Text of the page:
When I worked at the New York Times, I don’t think I ever wrote a Spiderman story.
What’s a Spiderman story?
That now-famous meme:
A Spiderman story is any investigative piece where the side the reporter is attacking can say EXACTLY the same things about the other side.
… ad infinitum.
I wrote lots of investigative pieces (mostly about drug and other medical companies) in the 10-plus years I worked for the New York Times; I’m proud of them. Some are still quoted, more than a decade after I left.
Here’s how I viewed my job: finding, investigating, and reporting on criminal/quasi-criminal and concealed/quasi-concealed corporate behavior.
All those words matter. Executives usually try to avoid breaking the law overtly. They don’t like prison. Prison isn’t fun. They prefer golf. (I’m not entirely sure why.)
Of course, there are exceptions. A few executives, like Elizabeth Holmes, are frauds basically from the jump. Other will cross the line when the walls are cracking and they get desperate. But generally, well-lawyered companies prefer to look for loopholes.
If paying a physician directly to prescribe your drug is illegal, offer volume “rebates” for drugs administered directly by physicians.
Or create a “naturalistic” clinical trial - where the physician receives hundreds of dollars for filling out a one-page form every time she enrolls a patient.
Or offer a free, all-expenses paid continuing education seminar for physicians about “new treatments” at a ski area, and keep the schedule light. And hire “key opinion leaders” - other physicians - to give the seminars - you can pay them, they’re working. And pay those KOLs to “consult” with your marketing division about the best ways to promote your drug.
You get the idea. When the product is a pill that costs pennies to make and can be sold for dollars (or sometimes hundreds of dollars), there’s LOTS of money sloshing around. You just need to put it to work.
So criminal OR quasi-criminal.
And concealed OR quasi-concealed. Obviously, companies will not go out of their way to describe clearly illegal behavior - cash in bags, et cetera. Getting at that usually requires whistleblowers (another topic) and internal documents.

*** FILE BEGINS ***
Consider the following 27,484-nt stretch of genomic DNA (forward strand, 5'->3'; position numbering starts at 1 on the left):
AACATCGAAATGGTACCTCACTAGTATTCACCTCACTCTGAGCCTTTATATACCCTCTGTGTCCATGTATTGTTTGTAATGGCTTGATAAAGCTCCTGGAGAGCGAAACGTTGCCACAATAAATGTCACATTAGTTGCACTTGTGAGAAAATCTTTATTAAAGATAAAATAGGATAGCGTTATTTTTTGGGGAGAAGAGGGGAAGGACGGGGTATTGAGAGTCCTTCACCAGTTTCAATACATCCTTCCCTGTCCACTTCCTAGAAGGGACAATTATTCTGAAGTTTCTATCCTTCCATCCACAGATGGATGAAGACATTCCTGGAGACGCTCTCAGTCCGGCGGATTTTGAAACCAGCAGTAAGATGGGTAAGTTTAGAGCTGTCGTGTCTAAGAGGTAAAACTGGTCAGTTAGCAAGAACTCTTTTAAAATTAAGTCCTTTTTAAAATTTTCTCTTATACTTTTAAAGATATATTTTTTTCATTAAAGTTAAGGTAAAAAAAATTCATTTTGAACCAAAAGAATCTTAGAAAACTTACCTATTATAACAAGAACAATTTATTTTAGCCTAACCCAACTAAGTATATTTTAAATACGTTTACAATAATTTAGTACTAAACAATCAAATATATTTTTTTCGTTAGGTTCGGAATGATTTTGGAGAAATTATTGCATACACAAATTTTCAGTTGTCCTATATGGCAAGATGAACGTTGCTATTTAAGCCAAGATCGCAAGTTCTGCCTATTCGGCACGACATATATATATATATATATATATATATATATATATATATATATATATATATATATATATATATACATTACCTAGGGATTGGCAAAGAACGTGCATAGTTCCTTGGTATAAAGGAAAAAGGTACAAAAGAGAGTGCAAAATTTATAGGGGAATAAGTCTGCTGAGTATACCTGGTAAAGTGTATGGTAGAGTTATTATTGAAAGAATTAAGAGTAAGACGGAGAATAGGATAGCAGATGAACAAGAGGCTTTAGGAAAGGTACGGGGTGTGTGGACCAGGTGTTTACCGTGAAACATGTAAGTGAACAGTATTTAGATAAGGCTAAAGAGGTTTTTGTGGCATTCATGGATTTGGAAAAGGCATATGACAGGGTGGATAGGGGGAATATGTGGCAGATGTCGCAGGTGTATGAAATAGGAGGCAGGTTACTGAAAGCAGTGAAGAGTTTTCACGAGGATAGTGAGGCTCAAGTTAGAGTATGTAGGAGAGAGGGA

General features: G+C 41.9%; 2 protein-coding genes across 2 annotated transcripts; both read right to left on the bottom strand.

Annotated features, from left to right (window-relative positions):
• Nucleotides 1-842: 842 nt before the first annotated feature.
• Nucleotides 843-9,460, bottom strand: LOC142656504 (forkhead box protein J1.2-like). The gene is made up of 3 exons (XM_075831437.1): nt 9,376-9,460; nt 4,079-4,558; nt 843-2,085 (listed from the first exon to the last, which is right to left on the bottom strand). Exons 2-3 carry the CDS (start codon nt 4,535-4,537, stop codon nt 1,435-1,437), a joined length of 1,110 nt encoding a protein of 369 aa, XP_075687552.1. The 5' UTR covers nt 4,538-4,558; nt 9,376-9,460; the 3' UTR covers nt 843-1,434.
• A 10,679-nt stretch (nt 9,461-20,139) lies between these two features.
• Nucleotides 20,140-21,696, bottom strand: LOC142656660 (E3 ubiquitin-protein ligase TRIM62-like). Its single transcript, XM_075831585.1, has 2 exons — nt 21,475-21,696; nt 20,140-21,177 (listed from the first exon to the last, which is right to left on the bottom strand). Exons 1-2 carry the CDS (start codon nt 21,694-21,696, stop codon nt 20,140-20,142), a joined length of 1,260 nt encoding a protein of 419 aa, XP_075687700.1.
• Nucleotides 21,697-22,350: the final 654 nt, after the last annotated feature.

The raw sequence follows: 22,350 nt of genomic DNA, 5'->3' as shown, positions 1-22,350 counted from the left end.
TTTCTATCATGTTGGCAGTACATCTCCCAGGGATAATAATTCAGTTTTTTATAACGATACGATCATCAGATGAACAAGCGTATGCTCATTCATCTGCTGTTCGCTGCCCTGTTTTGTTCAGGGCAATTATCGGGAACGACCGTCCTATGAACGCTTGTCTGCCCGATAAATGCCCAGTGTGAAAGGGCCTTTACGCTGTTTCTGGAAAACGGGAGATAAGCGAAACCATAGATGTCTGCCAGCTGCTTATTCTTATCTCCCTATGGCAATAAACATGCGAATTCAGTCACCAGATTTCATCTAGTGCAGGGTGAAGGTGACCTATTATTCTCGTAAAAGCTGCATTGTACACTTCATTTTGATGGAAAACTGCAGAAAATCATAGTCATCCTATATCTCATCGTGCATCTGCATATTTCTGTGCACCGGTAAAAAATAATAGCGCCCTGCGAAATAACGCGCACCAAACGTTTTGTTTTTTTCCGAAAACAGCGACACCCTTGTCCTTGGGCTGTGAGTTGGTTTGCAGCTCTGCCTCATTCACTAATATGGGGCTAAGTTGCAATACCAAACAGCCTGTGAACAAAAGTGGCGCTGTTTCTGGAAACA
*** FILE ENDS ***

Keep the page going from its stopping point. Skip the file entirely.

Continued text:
But public companies have strict disclosure requirements. And pharma companies have to provide data to the Food and Drug Administration both before and after their products are approved and register their human clinical trials prospectively with the National Institutes of Health (they didn’t always). And lawsuits and the discovery process can also be great sources, which is yet another reason the vaccine immunity is so problematic.
So the truth - some version of the truth - is out there. Getting to it is often an iterative process - write a story, people talk, more documents come out, write another story, new evidence arrives in your email, et cetera. Bethany McLean did this brilliantly with Enron 20 years ago.
But please - pretty please - note two facts about the process I am describing.
First, it is a process of finding HIDDEN facts and data.
Second, Spiderman is nowhere near it. When Eli Lilly tried to hide the dangers of its drug Zyprexa from doctors treating people with schizophrenia - among the most vulnerable people in the world - nobody said the people with schizophrenia were hiding anything from Eli Lilly.
That’s investigative reporting. Bringing hidden facts to light. Protecting people who cannot protect themselves from companies with vast resources - armies of lawyers and marketers.
What Elizabeth Dwoskin (who, by the way, did not include me in her Washington Post story today - either she or her editors must have realized how terrible that would look after what I posted late last night) - is nothing of the sort. It is opinion and argument, pure and simple.
NOTHING ABOUT WHAT I AM DOING IS HIDDEN. The opposite: I present my findings every day in as close to real time as possible. And I have no hidden financial conflicts of interest.
AND READERS PROVIDE THE VAST MAJORITY OF MY INCOME. Either directly through Substack and Amazon or indirectly through publishers like Regnery and Simon & Schuster - who offer me advances in the hope they will sell enough books to recoup them, and pay me a portion of the money they make after those advances have earned out.
Investigative reporting would be: discovering that I’m lying about this and some bad actor is funding me. (Who? I even don’t know - the Russian government, maybe?) Which would be impossible, because it’s not true.
Investigative reporting would be: discovering that I have been making up sources or lying about what the documents I present say. Also impossible, because it’s not true.
Instead these people who call themselves reporters basically say, what you are saying is wrong - and not merely wrong, misinformation - because the Centers for Disease Control says so.
I say again, WHAT?
You’re not Spiderman, I’m Spiderman!
I am reporting and have reported that public health authorities have vastly overestimated the efficacy of the vaccines for more than year and are presenting their data in a way that is effectively false. To say the CDC disagrees with me is not to shoot me down; it is to confirm what I am saying.
And it is not reporting, it is stenography of government institutions.
If these people had been covering Robert McNamara we’d still be in Vietnam.